Like Namibia’s Skeleton Coast, the Shipwreck Coast of Australia combines rare beauty with treacherous seas. Explorer Matthew Flinders said, “I have seldom seen a more fearful section of coastline.” More than 50 ships have been lost here, most of them supply ships carrying immigrants and convicts to Victoria and New South Wales in the 1800s, but the coast’s strangest victim may have come much earlier.
Periodically since 1836, travelers have reported stumbling on the wreck of a very old ship of “hard dark timber — like mahogany.” The descriptions are quite specific. Here’s a letter by Captain John Mason of Belfast, published in the Melbourne Argus on April 1, 1876:
Riding along the beach from Port Fairy to Warrnambool in the summer of 1846, my attention was attracted to the hull of a vessel embedded high and dry in the Hummocks, far above the reach of any tide. It appeared to have been that of a vessel about 100 tons burden, and from its bleached and weather-beaten appearance, must have remained there many years. The spars and deck were gone, and the hull was full of drift sand. The timber of which she was built had the appearance of cedar or mahogany. The fact of the vessel being in that position was well known to the whalers in 1846, when the first whaling station was formed in that neighbourhood, and the oldest natives, when questioned, stated their knowledge of it extended from their earliest recollection.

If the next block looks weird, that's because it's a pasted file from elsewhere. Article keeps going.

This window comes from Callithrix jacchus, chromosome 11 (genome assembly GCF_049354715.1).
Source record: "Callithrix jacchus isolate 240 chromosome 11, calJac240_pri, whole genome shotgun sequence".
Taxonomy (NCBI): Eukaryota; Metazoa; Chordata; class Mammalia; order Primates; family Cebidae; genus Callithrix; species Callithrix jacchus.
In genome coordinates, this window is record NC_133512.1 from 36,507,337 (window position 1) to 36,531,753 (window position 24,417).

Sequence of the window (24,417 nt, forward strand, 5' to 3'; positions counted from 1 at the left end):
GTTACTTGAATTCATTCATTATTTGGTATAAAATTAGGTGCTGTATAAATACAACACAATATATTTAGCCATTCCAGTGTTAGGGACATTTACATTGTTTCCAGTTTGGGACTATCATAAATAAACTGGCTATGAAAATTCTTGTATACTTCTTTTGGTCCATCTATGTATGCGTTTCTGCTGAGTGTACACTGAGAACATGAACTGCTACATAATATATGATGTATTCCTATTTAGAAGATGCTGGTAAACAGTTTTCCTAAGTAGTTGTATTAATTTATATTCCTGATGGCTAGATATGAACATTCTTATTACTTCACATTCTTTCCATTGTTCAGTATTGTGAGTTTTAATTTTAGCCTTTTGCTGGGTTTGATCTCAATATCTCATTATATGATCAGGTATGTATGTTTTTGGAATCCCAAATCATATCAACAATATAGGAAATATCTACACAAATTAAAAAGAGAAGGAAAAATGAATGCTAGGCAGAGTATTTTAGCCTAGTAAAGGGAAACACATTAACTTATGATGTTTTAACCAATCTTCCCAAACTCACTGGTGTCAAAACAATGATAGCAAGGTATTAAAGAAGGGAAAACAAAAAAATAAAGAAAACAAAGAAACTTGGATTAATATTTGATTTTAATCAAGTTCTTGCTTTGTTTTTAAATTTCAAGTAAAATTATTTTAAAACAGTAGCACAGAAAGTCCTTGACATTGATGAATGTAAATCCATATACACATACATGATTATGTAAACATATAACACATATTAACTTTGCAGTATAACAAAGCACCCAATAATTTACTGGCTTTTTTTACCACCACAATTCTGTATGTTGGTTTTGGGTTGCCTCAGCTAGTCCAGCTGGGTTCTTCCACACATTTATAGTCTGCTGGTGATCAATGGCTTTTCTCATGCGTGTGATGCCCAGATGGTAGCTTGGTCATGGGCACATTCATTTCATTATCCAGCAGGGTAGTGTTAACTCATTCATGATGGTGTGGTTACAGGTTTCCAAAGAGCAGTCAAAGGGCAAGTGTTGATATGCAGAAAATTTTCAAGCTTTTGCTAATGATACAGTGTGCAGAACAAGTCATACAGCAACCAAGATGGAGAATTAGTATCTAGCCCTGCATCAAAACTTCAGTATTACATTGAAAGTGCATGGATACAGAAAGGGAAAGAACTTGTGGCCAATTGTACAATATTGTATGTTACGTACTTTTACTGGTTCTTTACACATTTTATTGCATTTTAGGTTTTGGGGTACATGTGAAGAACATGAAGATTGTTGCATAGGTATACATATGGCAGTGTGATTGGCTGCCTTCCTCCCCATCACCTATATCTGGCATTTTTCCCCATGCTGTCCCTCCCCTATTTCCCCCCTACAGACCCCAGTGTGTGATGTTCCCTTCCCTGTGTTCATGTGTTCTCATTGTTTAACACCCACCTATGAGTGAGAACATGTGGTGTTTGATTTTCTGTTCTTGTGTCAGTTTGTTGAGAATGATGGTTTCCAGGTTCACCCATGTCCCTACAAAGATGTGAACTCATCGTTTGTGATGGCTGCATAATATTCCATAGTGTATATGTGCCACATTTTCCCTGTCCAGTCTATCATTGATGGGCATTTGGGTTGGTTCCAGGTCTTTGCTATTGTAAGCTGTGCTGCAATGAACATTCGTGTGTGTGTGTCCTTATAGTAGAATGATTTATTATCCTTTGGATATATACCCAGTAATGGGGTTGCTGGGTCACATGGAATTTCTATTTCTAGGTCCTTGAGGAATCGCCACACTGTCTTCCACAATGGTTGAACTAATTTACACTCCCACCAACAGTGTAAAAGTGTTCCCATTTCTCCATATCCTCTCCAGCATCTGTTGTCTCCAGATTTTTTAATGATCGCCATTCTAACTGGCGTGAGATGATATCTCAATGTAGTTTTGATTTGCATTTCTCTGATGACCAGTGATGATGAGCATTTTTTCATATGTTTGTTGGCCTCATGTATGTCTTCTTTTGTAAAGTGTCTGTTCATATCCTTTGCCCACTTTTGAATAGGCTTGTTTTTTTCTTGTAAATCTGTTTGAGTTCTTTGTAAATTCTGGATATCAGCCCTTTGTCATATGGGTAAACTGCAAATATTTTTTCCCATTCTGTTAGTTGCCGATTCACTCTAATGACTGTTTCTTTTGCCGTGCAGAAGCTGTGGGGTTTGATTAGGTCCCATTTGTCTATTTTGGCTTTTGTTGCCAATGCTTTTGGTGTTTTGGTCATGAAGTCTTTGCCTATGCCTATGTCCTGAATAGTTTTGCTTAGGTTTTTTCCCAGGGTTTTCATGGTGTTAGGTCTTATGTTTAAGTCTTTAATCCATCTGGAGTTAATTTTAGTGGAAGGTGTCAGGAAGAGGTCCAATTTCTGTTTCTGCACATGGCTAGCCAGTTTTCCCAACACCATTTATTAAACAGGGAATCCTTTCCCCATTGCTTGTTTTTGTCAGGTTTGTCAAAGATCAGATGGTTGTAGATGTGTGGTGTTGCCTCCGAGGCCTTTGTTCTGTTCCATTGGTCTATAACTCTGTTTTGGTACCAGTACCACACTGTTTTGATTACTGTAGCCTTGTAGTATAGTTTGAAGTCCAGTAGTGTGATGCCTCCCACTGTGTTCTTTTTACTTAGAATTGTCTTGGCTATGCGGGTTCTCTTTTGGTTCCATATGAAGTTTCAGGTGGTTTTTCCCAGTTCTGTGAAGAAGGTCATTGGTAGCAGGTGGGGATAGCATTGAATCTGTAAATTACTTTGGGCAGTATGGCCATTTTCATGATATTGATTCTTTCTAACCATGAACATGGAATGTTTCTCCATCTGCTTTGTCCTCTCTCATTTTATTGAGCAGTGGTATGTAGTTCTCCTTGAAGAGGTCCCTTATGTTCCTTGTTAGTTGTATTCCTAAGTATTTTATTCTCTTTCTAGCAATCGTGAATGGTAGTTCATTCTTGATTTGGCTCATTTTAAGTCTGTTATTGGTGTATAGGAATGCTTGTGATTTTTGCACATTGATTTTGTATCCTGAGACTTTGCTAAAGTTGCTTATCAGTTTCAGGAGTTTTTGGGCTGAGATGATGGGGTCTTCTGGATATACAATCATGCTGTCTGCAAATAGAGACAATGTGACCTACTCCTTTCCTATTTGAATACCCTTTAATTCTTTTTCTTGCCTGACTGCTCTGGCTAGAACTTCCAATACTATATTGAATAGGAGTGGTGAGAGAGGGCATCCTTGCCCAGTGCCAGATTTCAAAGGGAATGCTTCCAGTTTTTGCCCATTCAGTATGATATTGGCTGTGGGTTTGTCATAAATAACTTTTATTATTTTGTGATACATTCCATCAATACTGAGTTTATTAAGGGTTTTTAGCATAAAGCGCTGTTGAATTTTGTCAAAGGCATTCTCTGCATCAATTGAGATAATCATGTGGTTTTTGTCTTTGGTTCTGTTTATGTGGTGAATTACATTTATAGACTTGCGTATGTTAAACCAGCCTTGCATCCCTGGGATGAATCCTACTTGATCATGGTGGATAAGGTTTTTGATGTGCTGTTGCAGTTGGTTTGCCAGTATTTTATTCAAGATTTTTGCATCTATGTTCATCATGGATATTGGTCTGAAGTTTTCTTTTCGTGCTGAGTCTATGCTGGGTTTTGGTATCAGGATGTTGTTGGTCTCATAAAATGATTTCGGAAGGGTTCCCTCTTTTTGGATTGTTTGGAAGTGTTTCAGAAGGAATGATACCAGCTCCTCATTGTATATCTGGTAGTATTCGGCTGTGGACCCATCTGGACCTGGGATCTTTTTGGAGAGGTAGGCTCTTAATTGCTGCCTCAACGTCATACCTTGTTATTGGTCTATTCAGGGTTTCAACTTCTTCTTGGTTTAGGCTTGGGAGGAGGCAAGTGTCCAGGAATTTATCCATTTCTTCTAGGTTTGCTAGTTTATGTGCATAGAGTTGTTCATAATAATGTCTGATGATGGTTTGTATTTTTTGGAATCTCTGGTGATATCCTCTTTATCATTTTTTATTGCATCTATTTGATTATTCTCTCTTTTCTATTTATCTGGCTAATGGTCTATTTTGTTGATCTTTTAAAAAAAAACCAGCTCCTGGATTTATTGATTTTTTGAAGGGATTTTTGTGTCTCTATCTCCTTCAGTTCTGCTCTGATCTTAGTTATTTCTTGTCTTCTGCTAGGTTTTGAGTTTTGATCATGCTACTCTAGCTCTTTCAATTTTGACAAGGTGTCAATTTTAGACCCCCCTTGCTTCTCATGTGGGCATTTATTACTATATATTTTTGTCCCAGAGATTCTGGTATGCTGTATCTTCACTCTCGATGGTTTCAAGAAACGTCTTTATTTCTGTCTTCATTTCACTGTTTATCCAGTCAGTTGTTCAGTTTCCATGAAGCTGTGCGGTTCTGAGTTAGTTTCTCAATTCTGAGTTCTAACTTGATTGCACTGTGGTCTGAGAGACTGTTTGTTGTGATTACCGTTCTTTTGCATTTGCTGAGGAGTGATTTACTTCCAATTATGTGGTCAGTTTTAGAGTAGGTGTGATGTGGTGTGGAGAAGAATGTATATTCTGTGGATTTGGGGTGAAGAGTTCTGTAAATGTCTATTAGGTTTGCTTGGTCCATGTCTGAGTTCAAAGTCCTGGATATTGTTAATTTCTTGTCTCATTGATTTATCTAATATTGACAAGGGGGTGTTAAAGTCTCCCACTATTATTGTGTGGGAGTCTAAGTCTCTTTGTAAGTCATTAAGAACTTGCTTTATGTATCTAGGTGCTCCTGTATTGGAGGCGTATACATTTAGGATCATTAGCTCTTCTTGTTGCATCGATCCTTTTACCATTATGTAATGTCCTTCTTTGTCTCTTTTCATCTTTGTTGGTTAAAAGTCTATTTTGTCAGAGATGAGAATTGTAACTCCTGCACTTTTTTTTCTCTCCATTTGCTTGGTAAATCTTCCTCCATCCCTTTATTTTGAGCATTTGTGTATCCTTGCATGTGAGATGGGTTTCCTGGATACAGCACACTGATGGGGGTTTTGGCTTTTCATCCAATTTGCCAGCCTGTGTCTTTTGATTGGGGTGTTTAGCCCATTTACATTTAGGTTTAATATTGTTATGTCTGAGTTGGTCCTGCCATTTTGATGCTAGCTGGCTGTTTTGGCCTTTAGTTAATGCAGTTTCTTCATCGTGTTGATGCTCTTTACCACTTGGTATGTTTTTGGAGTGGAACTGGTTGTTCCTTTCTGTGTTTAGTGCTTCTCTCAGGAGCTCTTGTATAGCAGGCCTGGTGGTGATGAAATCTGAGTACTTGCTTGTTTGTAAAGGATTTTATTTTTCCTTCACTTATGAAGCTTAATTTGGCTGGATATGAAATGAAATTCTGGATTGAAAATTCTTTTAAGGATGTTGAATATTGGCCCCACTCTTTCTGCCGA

Despite well-financed searches in 1890, 1992, 1999, and 2004, no trace of the ship has been found. If it ever existed, it may have been the missing ship of Portuguese sea captain Cristóvão de Mendonça, which was wrecked in 1522. If that’s true, there’s a strange irony here: The introduction of livestock and pests from Europe have destabilized the local dunes, which may have buried all evidence of Australia’s first European visitor.